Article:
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Mayor: Lack of funding 'criminal'

Ken Livingstone
Livingstone: Underground "is almost being held together by glue and string."

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LONDON, England (CNN) -- The mayor of London says he is enraged by a power failure that brought 60 percent of the London Underground rail system to a standstill.

The power is back on, but there is no explanation as to what caused the outage. Mayor Ken Livingstone spoke to CNN Anchor Charles Hodson about the outage. This is a transcript of their conversation:

HODSON: Mr. Livingstone, your New York equivalent Mr. Bloomberg was very quick to say what had gone wrong there. Were you in the loop soon as to what had gone wrong or are you in the loop now?

LIVINGSTONE: I have just spoken to the chairman of the National Grid. They still don't know exactly what it was that went wrong. One bit of equipment started to look as though it was going on the blink, so they took it out of service. After that they are not certain.

They've said that they will cooperate fully with my staff, so that we can find out hopefully within the next couple of days exactly what happened and see if we can put in place the mechanisms that will mean that it will not happen again. We are being told that it was a "one off" and that it would never happen again, but I want absolute assurance quite frankly.

HODSON: It is far from satisfactory, not least because of the enormous inconvenience and suffering that is caused. A quarter of a million, probably more, were trapped in the Underground.

LIVINGSTONE: And think how much worse it would have been if it had been a month ago at the height of the heat wave. What was quite encouraging was that the response of the Underground staff was very good. We started to get people who had been trapped in the tunnels out very rapidly, not like in the old days where they would be left there for an hour and a half or so on, and we got most of the system up and running and most people got home before midnight.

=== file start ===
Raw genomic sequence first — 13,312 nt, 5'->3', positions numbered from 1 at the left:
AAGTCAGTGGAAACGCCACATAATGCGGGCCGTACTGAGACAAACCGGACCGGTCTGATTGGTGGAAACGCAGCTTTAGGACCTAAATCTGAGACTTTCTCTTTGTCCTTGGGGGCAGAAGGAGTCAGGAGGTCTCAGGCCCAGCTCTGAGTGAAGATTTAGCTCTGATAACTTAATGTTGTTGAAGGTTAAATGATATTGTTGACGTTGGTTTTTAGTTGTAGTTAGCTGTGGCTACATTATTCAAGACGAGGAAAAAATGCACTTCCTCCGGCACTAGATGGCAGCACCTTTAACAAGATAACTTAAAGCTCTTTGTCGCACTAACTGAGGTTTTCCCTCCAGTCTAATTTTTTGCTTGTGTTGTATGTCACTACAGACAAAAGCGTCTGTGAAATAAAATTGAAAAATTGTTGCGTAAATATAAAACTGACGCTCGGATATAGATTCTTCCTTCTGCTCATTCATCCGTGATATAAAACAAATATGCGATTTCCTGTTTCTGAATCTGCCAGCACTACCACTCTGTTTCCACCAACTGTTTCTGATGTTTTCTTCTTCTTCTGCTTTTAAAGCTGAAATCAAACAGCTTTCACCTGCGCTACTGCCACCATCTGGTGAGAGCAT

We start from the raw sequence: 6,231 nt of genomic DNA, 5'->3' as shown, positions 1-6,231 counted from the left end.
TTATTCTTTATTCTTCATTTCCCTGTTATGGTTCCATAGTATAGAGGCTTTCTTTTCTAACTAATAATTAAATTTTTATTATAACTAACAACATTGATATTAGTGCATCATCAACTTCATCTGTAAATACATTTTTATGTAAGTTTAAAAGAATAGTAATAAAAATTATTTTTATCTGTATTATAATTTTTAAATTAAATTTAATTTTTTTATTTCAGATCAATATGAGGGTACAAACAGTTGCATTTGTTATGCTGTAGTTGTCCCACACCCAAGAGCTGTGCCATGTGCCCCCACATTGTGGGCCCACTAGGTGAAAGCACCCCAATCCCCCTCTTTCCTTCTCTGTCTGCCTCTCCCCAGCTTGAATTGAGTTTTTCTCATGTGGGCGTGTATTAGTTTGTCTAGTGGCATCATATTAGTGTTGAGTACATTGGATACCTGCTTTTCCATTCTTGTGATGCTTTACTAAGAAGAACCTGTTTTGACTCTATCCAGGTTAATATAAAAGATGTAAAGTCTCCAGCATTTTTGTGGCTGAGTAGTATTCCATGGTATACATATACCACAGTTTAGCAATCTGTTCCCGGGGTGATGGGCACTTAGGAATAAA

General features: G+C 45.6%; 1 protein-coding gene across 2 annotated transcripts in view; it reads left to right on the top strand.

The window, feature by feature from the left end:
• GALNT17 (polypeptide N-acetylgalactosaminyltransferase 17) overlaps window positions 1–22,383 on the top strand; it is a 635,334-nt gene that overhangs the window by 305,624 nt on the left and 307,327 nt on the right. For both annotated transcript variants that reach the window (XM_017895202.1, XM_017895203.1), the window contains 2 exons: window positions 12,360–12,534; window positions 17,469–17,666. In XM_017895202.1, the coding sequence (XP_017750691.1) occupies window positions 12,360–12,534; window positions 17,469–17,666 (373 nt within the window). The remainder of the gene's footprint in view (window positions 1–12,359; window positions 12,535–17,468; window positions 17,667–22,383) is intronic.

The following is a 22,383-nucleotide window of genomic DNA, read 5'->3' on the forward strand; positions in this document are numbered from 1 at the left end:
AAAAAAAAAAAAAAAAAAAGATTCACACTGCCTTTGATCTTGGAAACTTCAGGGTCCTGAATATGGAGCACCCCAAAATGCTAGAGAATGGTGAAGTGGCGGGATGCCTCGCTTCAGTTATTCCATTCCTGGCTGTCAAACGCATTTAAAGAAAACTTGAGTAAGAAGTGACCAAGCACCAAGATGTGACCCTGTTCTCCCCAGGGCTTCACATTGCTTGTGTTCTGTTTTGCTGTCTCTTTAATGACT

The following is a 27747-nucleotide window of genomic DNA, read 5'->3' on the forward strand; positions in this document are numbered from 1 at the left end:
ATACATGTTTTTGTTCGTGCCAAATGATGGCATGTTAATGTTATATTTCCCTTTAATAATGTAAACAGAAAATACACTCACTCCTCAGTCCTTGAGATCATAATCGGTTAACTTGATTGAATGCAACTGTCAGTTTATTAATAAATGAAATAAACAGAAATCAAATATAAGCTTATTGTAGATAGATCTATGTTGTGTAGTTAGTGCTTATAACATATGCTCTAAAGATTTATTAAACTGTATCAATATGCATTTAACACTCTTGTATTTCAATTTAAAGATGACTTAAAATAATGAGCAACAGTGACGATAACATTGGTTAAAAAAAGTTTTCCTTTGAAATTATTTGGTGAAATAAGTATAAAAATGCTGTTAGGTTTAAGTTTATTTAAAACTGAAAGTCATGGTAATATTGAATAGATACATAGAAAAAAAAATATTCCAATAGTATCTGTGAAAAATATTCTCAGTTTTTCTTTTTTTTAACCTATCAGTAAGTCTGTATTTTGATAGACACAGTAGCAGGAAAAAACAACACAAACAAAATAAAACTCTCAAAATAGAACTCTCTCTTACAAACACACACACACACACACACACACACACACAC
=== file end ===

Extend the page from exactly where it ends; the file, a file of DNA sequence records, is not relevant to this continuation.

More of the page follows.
What I was struck by, given that many people's, including myself, initial response was that this could be a terrorist attack, people stayed very calm, there was no panicking, the police reports from across London suggest that nobody started to get upset or agitated, they just got on with their difficult journey home or carried on working a bit later in the office.

HODSON: There is no mistaking the familiar London stoicism -- business as usual and all of that -- but is this not another proof of just how weak the infrastructure is in London, whether you are looking at the Underground rail system or the electricity power system?

LIVINGSTONE: This is exactly my point. It used to be that the Tube had its own power generator at Lotts Road. When that got old and started to break, down the government of the day -- and I can't even tell you which one it was now because it was some time ago -- decided that instead of building a new modern generator, we would depend on the National Grid, and that was fine as long as you can guarantee that the National Grid won't go down.

And it may very well be that the lesson that comes out of this is that the government has got to come up with the money that it did not in the past, to actually give us that generator so that we at least have a failsafe.

HODSON: What is your message to all of those looking in on this from all over the world who might be forgiven for thinking that London, a bit like New York, really does not have the infrastructure to be a major financial and business center.

LIVINGSTONE: Well, that is one of the real problems, and that is clearly a bad blow for our international reputation. But this is not unique to New York and London -- we've had similar problems in Finland and in Italy.

I think we may very well find that the problem here is that great wave of privatization that went round the world -- all the utilities were flogged off, big share options for the boys at the top, but not the investment in modern infrastructure that you need. We are just getting the real detailed report from my people that are now running the Underground, we have had it for five weeks.

HODSON: What can you do to get that investment rolling again?

LIVINGSTONE: The first thing is finding out the state we are in. I am going to take TV and newspaper people in to see the state of the equipment in a few weeks time. We have been finding equipment that in other countries you could only find in their transport museums. We have been finding big notices saying, "Don't open this door because of asbestos" -- these are in the core parts of the Underground from which we run the system. The lack of investment, I think, is bordering on the criminal, and it is almost being held together by glue and string.


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